Satellite Radio Coming to Hawaii
Offer not valid in Hawaii and Alaska. Prices may be higher in Hawaii and Alaska. And yes, Sirius Satellite Radio is not available in Hawaii and Alaska. But that may change.
The FCC has granted conditional approval to Sirius to operate ground-based repeaters to make its programming available in the two U.S. states it has long been unable to reach. It was a request that was first filed in 2006, and was then subject to a prolonged comment period thanks to resistance from traditional radio broadcasters.
Four years later, the FCC has finally given Sirius the green light to set up repeaters in Honolulu, Anchorage, Fairbanks and Juneau. The company will be allowed to operate the limited, 2,000 watt systems while it awaits separate approval to relocate its satellites to directly service both states. Neighbor island listeners, presumably, will have to wait until then to get their fix.
In allowing Sirius to move forward, the FCC dismissed petitions from organizations representing traditional radio. The Hawaii Association of Broadcasters, along with the Alaska Broadcasters Assocation and the National Association of Broadcasters, had asked the FCC to deny the request by Sirius to install equipment on the ground.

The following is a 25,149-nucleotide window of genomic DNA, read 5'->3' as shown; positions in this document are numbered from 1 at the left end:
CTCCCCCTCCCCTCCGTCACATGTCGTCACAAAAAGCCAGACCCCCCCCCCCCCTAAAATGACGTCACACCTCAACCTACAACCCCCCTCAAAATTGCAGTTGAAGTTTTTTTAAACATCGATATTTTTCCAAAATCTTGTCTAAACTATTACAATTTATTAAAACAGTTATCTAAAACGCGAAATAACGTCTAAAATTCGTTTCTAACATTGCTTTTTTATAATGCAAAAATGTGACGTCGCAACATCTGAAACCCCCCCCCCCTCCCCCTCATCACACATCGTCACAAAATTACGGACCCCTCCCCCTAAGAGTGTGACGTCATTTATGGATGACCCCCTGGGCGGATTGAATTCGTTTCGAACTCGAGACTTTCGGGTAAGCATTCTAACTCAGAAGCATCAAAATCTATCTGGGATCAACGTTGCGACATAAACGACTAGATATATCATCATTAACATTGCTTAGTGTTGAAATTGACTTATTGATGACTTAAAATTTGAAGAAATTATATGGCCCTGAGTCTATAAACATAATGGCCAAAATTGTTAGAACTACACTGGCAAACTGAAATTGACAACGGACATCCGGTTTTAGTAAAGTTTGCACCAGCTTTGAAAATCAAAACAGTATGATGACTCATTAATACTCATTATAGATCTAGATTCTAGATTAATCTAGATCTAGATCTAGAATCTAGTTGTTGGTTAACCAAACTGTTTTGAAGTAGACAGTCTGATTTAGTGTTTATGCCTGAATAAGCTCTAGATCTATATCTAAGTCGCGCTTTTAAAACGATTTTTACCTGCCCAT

Sirius has said that the opposition from traditional broadcasters is simply a fear of competition. But in their petitions, the broadcasting associations said Sirius should buy existing AM or FM stations instead of being allowed to set up their own repeaters.
Sirius says it has always faced opposition, but has long been able to offer listeners in the other 48 states a choice. It says the repeaters are needed to “overcome the effects of satellite signal blockage and multipath interference” in Hawaii and Alaska.
Interestingly, Sirius previously battled a different industry: telecommunications. The frequencies assigned to satellite radio sit squarely in the middle of frequencies used by Wireless Communications Services (WCS). The low-power limitation of the terrestrial repeaters specified in the FCC decision are perhaps one silver lining to both local radio stations and WiMax providers.